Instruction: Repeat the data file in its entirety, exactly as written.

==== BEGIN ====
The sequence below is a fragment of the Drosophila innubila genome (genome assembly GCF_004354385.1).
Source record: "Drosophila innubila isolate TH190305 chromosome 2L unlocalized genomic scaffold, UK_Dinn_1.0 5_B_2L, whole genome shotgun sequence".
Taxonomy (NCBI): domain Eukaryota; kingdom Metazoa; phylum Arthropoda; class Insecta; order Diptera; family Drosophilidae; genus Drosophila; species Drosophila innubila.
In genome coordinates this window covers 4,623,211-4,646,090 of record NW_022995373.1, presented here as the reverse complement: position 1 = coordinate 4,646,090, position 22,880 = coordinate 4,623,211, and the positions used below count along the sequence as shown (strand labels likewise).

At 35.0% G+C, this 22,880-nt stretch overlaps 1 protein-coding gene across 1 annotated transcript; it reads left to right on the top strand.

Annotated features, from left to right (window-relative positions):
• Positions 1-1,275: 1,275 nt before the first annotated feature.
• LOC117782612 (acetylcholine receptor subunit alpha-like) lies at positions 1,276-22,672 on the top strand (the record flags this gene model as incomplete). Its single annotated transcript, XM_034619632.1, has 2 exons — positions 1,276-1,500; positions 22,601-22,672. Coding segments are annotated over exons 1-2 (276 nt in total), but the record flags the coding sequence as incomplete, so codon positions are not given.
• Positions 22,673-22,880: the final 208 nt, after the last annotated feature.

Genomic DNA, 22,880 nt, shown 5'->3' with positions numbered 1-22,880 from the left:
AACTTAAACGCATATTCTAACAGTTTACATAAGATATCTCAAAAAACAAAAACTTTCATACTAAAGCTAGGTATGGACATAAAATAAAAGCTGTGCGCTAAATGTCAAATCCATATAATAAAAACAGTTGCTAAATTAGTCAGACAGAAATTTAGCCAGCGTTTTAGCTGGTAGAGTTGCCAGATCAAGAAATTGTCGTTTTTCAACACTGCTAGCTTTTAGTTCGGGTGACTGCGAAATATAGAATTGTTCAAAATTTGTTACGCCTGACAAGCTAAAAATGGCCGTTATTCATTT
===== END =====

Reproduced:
The sequence below is a fragment of the Drosophila innubila genome (genome assembly GCF_004354385.1).
Source record: "Drosophila innubila isolate TH190305 chromosome 2L unlocalized genomic scaffold, UK_Dinn_1.0 5_B_2L, whole genome shotgun sequence".
Taxonomy (NCBI): domain Eukaryota; kingdom Metazoa; phylum Arthropoda; class Insecta; order Diptera; family Drosophilidae; genus Drosophila; species Drosophila innubila.
In genome coordinates this window covers 4,623,211-4,646,090 of record NW_022995373.1, presented here as the reverse complement: position 1 = coordinate 4,646,090, position 22,880 = coordinate 4,623,211, and the positions used below count along the sequence as shown (strand labels likewise).

At 35.0% G+C, this 22,880-nt stretch overlaps 1 protein-coding gene across 1 annotated transcript; it reads left to right on the top strand.

Annotated features, from left to right (window-relative positions):
• Positions 1-1,275: 1,275 nt before the first annotated feature.
• LOC117782612 (acetylcholine receptor subunit alpha-like) lies at positions 1,276-22,672 on the top strand (the record flags this gene model as incomplete). Its single annotated transcript, XM_034619632.1, has 2 exons — positions 1,276-1,500; positions 22,601-22,672. Coding segments are annotated over exons 1-2 (276 nt in total), but the record flags the coding sequence as incomplete, so codon positions are not given.
• Positions 22,673-22,880: the final 208 nt, after the last annotated feature.

Genomic DNA, 22,880 nt, shown 5'->3' with positions numbered 1-22,880 from the left:
AACTTAAACGCATATTCTAACAGTTTACATAAGATATCTCAAAAAACAAAAACTTTCATACTAAAGCTAGGTATGGACATAAAATAAAAGCTGTGCGCTAAATGTCAAATCCATATAATAAAAACAGTTGCTAAATTAGTCAGACAGAAATTTAGCCAGCGTTTTAGCTGGTAGAGTTGCCAGATCAAGAAATTGTCGTTTTTCAACACTGCTAGCTTTTAGTTCGGGTGACTGCGAAATATAGAATTGTTCAAAATTTGTTACGCCTGACAAGCTAAAAATGGCCGTTATTCATTT